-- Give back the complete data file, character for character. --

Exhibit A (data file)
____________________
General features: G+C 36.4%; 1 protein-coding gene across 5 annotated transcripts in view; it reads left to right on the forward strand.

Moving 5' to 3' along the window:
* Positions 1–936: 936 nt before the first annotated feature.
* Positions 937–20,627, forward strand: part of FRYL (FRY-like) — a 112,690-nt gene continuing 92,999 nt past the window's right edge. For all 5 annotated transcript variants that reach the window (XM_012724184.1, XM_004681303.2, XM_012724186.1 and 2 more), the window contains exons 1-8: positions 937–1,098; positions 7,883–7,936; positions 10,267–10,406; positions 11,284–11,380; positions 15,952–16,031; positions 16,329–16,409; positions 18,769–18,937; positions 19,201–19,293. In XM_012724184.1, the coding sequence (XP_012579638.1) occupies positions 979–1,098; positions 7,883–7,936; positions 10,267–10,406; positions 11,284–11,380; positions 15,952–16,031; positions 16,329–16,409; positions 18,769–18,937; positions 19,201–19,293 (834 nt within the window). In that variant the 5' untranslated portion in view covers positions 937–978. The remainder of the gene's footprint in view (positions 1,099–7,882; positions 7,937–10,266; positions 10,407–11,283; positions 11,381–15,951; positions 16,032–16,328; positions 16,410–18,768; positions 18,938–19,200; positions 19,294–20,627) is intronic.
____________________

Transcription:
General features: G+C 36.4%; 1 protein-coding gene across 5 annotated transcripts in view; it reads left to right on the forward strand.

Moving 5' to 3' along the window:
* Positions 1–936: 936 nt before the first annotated feature.
* Positions 937–20,627, forward strand: part of FRYL (FRY-like) — a 112,690-nt gene continuing 92,999 nt past the window's right edge. For all 5 annotated transcript variants that reach the window (XM_012724184.1, XM_004681303.2, XM_012724186.1 and 2 more), the window contains exons 1-8: positions 937–1,098; positions 7,883–7,936; positions 10,267–10,406; positions 11,284–11,380; positions 15,952–16,031; positions 16,329–16,409; positions 18,769–18,937; positions 19,201–19,293. In XM_012724184.1, the coding sequence (XP_012579638.1) occupies positions 979–1,098; positions 7,883–7,936; positions 10,267–10,406; positions 11,284–11,380; positions 15,952–16,031; positions 16,329–16,409; positions 18,769–18,937; positions 19,201–19,293 (834 nt within the window). In that variant the 5' untranslated portion in view covers positions 937–978. The remainder of the gene's footprint in view (positions 1,099–7,882; positions 7,937–10,266; positions 10,407–11,283; positions 11,381–15,951; positions 16,032–16,328; positions 16,410–18,768; positions 18,938–19,200; positions 19,294–20,627) is intronic.